Nutrition for Growth (N4G) commitment
2018 nutrition-specific disbursements: US$106,386,300
2018 nutrition-sensitive disbursements: US$1,081,705,740
Canada used the following methodological approach:
1. For nutrition-specific disbursements, Canada used Creditor Reporting System (CRS) purpose code 12240-basic nutrition disbursements as reported to the Organisation for Economic Co-operation and Development's Development Assistance Committee (OECD-DAC); and
2. For nutrition-sensitive disbursements, Canada used a pre-identified subset of CRS codes linked to nutrition-sensitive outcomes to identify potential nutrition-sensitive projects; manually assessed each referred project according to the SUN criteria; and applied the associated proportional allocation to nutrition-sensitive CRS codes of validated projects. For the aggregate figure, Canada applied an annual average market exchange rate for 2018 to report in US dollars (https://www.irs.gov/Individuals/International-Taxpayers/Yearly-Average-Currency-Exchange-Rates).
Canada is a global leader on nutrition and is pleased to be part of a strong group of actors who are also now increasing their attention and commitments to this critical issue. In 2010, Canada announced the Muskoka Initiative, and made nutrition one of three key paths to improve the health of mothers and children. Canada has also signed the Global Nutrition for Growth Compact which outlines the commitments, action, and accountability for resources and results required from all stakeholders to address undernutrition.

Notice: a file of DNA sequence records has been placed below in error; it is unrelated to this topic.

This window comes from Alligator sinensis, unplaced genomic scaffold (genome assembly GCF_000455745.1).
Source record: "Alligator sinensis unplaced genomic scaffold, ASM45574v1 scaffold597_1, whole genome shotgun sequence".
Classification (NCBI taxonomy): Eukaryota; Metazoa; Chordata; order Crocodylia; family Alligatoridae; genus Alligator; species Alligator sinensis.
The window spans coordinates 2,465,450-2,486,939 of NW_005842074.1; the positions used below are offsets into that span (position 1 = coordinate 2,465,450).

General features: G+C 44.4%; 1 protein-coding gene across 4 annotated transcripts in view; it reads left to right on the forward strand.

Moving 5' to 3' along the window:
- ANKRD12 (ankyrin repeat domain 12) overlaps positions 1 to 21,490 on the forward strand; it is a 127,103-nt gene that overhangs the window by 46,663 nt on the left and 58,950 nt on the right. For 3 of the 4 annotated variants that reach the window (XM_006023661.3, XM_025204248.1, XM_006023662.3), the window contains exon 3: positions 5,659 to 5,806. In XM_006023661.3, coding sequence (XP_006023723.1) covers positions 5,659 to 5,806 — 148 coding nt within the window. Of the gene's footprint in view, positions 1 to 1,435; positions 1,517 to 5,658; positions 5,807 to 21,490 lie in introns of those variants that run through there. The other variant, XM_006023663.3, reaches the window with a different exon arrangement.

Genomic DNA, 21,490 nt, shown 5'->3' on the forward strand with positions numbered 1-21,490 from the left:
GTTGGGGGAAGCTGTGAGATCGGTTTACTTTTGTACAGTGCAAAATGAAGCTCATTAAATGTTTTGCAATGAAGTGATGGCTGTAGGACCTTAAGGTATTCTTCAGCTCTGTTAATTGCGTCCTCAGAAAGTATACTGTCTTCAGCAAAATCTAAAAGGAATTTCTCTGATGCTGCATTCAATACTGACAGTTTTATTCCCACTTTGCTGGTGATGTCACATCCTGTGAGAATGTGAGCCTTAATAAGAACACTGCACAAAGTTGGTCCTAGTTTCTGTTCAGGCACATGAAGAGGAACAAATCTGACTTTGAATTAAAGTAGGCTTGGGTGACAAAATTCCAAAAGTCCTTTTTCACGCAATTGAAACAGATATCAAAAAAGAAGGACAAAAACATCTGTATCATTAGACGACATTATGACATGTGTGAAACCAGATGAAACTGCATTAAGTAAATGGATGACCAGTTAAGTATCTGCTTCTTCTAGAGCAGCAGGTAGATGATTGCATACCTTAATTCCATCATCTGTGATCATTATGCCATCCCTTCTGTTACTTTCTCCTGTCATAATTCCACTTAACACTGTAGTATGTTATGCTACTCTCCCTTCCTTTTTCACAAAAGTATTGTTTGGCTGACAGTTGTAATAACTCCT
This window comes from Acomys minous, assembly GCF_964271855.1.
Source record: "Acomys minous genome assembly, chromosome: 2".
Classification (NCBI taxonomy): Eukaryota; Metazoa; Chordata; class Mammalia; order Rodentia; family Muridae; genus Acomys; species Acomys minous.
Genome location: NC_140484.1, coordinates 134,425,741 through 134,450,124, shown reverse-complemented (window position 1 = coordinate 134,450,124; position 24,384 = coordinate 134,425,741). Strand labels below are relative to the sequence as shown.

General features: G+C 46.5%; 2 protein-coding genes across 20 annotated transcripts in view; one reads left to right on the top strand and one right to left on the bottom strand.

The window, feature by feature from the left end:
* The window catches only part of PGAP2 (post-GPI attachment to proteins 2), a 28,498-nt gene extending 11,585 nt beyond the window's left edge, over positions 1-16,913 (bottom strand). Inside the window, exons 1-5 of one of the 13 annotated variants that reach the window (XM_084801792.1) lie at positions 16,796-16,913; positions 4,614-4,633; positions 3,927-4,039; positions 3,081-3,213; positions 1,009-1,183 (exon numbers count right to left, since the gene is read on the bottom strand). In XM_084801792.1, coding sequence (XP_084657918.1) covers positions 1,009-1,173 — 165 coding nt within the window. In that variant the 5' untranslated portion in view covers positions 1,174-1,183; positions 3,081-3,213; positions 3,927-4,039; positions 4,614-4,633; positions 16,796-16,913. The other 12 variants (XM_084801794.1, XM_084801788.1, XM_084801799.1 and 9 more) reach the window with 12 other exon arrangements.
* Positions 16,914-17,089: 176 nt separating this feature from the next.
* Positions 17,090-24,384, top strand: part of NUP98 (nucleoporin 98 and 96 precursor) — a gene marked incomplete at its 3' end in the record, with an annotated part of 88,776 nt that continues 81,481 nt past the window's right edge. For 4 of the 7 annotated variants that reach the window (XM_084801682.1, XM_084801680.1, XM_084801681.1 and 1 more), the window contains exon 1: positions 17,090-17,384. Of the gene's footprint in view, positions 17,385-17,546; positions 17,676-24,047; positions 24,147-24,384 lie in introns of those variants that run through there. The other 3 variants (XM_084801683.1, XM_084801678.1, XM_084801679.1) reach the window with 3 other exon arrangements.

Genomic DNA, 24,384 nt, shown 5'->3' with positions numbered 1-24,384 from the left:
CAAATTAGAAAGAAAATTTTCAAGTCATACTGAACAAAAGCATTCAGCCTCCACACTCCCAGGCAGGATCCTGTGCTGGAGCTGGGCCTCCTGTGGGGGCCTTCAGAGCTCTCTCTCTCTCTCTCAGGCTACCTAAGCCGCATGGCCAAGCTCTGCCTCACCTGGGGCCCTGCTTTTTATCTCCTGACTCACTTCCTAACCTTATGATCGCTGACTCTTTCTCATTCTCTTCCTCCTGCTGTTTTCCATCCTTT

In March 2020, Canada successfully fulfilled its CAD 3.5 billion commitment to Maternal, Newborn and Child Health (MNCH) from 2015 to 2020, representing more than a decade of leadership in global health and nutrition. The end of this commitment also marks the start of a new 10-Year Commitment to Global Health and Rights announced by the Prime Minister in June 2019. Building on Canadas ongoing global health and nutrition investments, this commitment, extending to 2030, will scale up funding for womens, adolescents and girls health to CAD 1.4 billion annually by 2023 and strengthen Canadas global health leadership by:
- Advancing progress in the neglected areas of Sexual and Reproductive Health Rights (SRHR);
- Supporting Canadian capacity in global health and nutrition; and
- Maintaining Canada's leadership in global health platforms.
Reported progress shows that actions to improve the health of mothers and children are ongoing